FBI Asks Apple to Create Hacker-Friendly Software

FBI Apple iPhone Software WarBy now you have heard about the potentially dangerous security issues that could arise should Apple do as requested by the FBI to build a new software, a backdoor into the iPhone – specifically built to can break the encryption system which protects the personal information of every iPhone user.

According to Bruce Sewell, Apple’s chief lawyer in his statement to a congressional committee today that “the FBI is asking Apple to weaken the security of our products. Hackers and cyber criminals could use this to wreak havoc on our privacy and personal safety. It would set a dangerous precedent for government intrusion on the privacy and safety of its citizens.” In essence, if Apple creates this software, our private information would be vulnerable to the government if we deserve it and to hackers if we don’t. To the iPhone user, having Apple create the software is a lose-lose situation. Aren’t hackers doing enough damage online? It’s hard enough for business owners to scan their sites for vulnerabilities that might be accessible to hackers. Such scans, now required to achieve Payment Card Industry (PCI) compliance, ensure our security as consumers as well as the safety of the business owner’s proprietary content. If Apple creates the requested software, no one will be safe from the possibility of getting their phone hacked into.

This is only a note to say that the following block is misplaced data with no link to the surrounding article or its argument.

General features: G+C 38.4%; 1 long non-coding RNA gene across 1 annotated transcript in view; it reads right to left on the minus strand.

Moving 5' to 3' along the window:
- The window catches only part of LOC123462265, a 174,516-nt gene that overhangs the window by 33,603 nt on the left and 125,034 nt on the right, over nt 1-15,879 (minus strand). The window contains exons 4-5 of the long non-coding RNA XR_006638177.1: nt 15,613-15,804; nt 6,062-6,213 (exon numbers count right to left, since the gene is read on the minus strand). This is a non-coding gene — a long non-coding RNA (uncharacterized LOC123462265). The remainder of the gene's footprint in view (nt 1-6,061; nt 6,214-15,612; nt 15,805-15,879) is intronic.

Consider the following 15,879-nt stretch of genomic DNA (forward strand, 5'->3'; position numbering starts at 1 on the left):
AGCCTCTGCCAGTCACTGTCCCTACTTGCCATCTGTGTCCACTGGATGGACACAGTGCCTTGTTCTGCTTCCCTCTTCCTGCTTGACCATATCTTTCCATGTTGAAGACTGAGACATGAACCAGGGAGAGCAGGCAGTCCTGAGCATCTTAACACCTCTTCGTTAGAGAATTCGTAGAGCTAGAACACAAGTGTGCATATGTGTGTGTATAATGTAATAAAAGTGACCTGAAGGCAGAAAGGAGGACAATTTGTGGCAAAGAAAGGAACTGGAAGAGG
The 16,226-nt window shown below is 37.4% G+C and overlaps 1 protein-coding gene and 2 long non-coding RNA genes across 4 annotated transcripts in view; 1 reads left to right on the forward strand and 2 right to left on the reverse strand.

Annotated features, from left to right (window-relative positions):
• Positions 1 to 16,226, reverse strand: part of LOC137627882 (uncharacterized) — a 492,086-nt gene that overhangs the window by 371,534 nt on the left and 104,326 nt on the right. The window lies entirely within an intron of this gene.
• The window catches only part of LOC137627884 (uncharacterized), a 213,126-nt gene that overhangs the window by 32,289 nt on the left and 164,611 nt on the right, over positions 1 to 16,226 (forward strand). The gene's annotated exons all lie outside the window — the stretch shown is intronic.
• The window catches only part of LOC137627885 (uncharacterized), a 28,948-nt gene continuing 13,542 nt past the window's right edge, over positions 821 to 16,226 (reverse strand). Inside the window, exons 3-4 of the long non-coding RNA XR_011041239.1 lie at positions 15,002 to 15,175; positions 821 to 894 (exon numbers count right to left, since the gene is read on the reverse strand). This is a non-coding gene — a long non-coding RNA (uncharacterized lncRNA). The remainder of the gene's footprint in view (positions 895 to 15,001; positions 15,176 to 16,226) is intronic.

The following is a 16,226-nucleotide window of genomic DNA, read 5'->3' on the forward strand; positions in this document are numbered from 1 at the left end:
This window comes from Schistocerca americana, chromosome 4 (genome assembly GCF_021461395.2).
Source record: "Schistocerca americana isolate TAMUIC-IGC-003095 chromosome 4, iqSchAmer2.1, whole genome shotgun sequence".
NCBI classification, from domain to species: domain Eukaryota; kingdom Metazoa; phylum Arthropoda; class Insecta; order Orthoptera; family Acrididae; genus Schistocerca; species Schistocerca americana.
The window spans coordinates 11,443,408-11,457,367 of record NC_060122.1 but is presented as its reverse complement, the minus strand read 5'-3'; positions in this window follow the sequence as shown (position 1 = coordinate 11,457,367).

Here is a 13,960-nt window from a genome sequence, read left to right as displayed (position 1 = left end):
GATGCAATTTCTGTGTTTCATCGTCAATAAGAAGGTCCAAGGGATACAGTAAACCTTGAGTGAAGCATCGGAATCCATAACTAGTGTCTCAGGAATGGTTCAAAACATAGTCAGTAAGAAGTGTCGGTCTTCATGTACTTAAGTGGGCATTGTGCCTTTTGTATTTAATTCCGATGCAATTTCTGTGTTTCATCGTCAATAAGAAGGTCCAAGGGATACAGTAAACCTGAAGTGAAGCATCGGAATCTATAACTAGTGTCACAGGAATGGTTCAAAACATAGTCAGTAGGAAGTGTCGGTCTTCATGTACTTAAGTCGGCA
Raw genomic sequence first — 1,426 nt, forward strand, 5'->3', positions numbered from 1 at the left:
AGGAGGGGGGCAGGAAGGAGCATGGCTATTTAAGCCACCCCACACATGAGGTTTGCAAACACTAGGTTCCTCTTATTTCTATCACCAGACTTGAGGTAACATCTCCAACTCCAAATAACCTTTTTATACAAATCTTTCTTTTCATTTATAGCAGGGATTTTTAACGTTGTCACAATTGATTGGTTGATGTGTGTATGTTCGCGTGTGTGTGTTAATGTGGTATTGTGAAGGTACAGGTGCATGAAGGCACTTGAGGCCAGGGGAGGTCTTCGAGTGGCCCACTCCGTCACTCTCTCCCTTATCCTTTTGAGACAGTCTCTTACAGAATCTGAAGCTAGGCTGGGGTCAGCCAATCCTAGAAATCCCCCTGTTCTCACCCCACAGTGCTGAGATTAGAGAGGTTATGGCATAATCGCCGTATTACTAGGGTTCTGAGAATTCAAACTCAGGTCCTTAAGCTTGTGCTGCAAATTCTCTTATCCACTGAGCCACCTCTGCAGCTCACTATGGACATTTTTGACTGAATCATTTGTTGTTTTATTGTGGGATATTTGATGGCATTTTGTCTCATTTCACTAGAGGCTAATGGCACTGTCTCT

When this all started, the FBI argued that all it wanted was access to one little iPhone – but an important iPhone – as it belonged to a terrorist. But if that was the case, it isn’t the case now. Sewell reminded people of this in his opening statement, saying that “building that software tool would not affect just one iPhone. It would weaken the security for all of them.” He continues, “the US government has spent tens of millions of dollars through the Open Technology Fund and other US government programs to fund strong encryption. The Review Group on Intelligence and Communications Technology, convened by President Obama, urged the US government to fully support and not in any way subvert, undermine, weaken, or make vulnerable generally available commercial software.” Encryption is necessary. App developers and app users alike welcome it as our last-ditch effort to keep our privacy and security safe. Sewell says that Apple has “been using it in our products for over a decade. As attacks on our customers’ data become increasingly sophisticated, the tools we use to defend against them must get stronger too. Weakening encryption will only hurt consumers and other well-meaning users who rely on companies like Apple to protect their personal information.”

Forcing Apple to create this software could damage the security of our freedoms and liberties we hold so dear and make us even more vulnerable to thieves and terrorists. Mandating a backdoor encryption software is a very bad idea. It would just give hackers one more income stream and give government even more access into our personal lives.

Read more here.